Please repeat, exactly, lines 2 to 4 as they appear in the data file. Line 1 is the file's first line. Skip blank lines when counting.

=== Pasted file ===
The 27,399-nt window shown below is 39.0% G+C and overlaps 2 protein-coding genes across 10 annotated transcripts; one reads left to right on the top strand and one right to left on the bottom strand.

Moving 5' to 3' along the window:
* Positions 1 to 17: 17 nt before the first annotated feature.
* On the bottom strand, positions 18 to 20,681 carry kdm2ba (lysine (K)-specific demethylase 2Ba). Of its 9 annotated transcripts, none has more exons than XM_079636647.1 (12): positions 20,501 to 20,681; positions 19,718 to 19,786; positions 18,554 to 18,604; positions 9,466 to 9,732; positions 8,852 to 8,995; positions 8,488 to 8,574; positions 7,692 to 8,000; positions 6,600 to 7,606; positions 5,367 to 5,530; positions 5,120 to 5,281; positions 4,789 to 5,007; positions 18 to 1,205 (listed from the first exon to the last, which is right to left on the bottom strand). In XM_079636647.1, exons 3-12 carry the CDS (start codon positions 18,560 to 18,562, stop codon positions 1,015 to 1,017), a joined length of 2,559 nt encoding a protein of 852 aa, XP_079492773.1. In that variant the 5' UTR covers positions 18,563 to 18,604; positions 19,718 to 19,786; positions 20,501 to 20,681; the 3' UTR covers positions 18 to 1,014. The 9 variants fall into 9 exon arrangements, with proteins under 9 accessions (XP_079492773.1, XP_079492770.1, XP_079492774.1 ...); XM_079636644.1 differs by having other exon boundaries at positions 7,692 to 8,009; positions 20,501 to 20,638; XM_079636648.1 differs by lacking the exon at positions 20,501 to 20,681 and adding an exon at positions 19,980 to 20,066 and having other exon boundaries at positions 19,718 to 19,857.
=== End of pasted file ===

Moving 5' to 3' along the window:
* Positions 1 to 17: 17 nt before the first annotated feature.
* On the bottom strand, positions 18 to 20,681 carry kdm2ba (lysine (K)-specific demethylase 2Ba). Of its 9 annotated transcripts, none has more exons than XM_079636647.1 (12): positions 20,501 to 20,681; positions 19,718 to 19,786; positions 18,554 to 18,604; positions 9,466 to 9,732; positions 8,852 to 8,995; positions 8,488 to 8,574; positions 7,692 to 8,000; positions 6,600 to 7,606; positions 5,367 to 5,530; positions 5,120 to 5,281; positions 4,789 to 5,007; positions 18 to 1,205 (listed from the first exon to the last, which is right to left on the bottom strand). In XM_079636647.1, exons 3-12 carry the CDS (start codon positions 18,560 to 18,562, stop codon positions 1,015 to 1,017), a joined length of 2,559 nt encoding a protein of 852 aa, XP_079492773.1. In that variant the 5' UTR covers positions 18,563 to 18,604; positions 19,718 to 19,786; positions 20,501 to 20,681; the 3' UTR covers positions 18 to 1,014. The 9 variants fall into 9 exon arrangements, with proteins under 9 accessions (XP_079492773.1, XP_079492770.1, XP_079492774.1 ...); XM_079636644.1 differs by having other exon boundaries at positions 7,692 to 8,009; positions 20,501 to 20,638; XM_079636648.1 differs by lacking the exon at positions 20,501 to 20,681 and adding an exon at positions 19,980 to 20,066 and having other exon boundaries at positions 19,718 to 19,857.